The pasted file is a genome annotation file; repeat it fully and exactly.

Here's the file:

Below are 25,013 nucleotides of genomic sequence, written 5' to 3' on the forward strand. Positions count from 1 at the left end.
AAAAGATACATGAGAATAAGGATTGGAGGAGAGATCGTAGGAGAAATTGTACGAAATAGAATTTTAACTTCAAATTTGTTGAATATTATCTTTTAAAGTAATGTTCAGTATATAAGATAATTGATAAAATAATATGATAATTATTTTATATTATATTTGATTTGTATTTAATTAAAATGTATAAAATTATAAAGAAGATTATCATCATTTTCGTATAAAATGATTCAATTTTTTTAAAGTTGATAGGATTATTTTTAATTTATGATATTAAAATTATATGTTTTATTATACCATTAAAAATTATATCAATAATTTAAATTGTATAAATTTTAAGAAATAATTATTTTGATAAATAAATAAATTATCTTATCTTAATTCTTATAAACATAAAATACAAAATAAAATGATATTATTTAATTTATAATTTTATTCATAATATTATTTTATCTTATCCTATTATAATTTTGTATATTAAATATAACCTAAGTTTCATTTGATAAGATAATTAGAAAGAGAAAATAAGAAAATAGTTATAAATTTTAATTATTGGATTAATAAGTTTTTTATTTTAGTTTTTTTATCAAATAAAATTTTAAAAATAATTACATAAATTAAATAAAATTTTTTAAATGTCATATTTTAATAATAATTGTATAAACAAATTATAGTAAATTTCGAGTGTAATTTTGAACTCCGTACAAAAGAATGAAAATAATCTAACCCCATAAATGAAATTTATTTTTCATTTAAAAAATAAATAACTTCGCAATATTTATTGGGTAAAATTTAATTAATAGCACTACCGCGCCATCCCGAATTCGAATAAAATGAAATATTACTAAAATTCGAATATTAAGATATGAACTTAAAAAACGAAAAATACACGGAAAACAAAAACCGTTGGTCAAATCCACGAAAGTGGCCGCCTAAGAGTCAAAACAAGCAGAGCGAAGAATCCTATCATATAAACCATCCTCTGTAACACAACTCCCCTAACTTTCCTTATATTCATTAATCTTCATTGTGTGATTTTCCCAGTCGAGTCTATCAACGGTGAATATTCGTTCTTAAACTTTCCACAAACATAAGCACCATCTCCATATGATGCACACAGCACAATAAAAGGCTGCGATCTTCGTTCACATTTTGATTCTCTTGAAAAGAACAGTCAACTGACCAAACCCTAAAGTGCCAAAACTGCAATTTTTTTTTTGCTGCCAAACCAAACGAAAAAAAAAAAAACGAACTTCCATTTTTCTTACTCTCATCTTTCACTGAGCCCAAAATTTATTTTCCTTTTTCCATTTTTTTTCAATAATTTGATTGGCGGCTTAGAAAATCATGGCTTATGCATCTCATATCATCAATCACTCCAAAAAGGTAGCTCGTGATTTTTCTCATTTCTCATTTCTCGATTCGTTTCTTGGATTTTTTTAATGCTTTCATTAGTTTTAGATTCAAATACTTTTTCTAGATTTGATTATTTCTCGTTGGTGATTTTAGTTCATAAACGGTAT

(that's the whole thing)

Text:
Below are 25,013 nucleotides of genomic sequence, written 5' to 3' on the forward strand. Positions count from 1 at the left end.
AAAAGATACATGAGAATAAGGATTGGAGGAGAGATCGTAGGAGAAATTGTACGAAATAGAATTTTAACTTCAAATTTGTTGAATATTATCTTTTAAAGTAATGTTCAGTATATAAGATAATTGATAAAATAATATGATAATTATTTTATATTATATTTGATTTGTATTTAATTAAAATGTATAAAATTATAAAGAAGATTATCATCATTTTCGTATAAAATGATTCAATTTTTTTAAAGTTGATAGGATTATTTTTAATTTATGATATTAAAATTATATGTTTTATTATACCATTAAAAATTATATCAATAATTTAAATTGTATAAATTTTAAGAAATAATTATTTTGATAAATAAATAAATTATCTTATCTTAATTCTTATAAACATAAAATACAAAATAAAATGATATTATTTAATTTATAATTTTATTCATAATATTATTTTATCTTATCCTATTATAATTTTGTATATTAAATATAACCTAAGTTTCATTTGATAAGATAATTAGAAAGAGAAAATAAGAAAATAGTTATAAATTTTAATTATTGGATTAATAAGTTTTTTATTTTAGTTTTTTTATCAAATAAAATTTTAAAAATAATTACATAAATTAAATAAAATTTTTTAAATGTCATATTTTAATAATAATTGTATAAACAAATTATAGTAAATTTCGAGTGTAATTTTGAACTCCGTACAAAAGAATGAAAATAATCTAACCCCATAAATGAAATTTATTTTTCATTTAAAAAATAAATAACTTCGCAATATTTATTGGGTAAAATTTAATTAATAGCACTACCGCGCCATCCCGAATTCGAATAAAATGAAATATTACTAAAATTCGAATATTAAGATATGAACTTAAAAAACGAAAAATACACGGAAAACAAAAACCGTTGGTCAAATCCACGAAAGTGGCCGCCTAAGAGTCAAAACAAGCAGAGCGAAGAATCCTATCATATAAACCATCCTCTGTAACACAACTCCCCTAACTTTCCTTATATTCATTAATCTTCATTGTGTGATTTTCCCAGTCGAGTCTATCAACGGTGAATATTCGTTCTTAAACTTTCCACAAACATAAGCACCATCTCCATATGATGCACACAGCACAATAAAAGGCTGCGATCTTCGTTCACATTTTGATTCTCTTGAAAAGAACAGTCAACTGACCAAACCCTAAAGTGCCAAAACTGCAATTTTTTTTTTGCTGCCAAACCAAACGAAAAAAAAAAAAACGAACTTCCATTTTTCTTACTCTCATCTTTCACTGAGCCCAAAATTTATTTTCCTTTTTCCATTTTTTTTCAATAATTTGATTGGCGGCTTAGAAAATCATGGCTTATGCATCTCATATCATCAATCACTCCAAAAAGGTAGCTCGTGATTTTTCTCATTTCTCATTTCTCGATTCGTTTCTTGGATTTTTTTAATGCTTTCATTAGTTTTAGATTCAAATACTTTTTCTAGATTTGATTATTTCTCGTTGGTGATTTTAGTTCATAAACGGTAT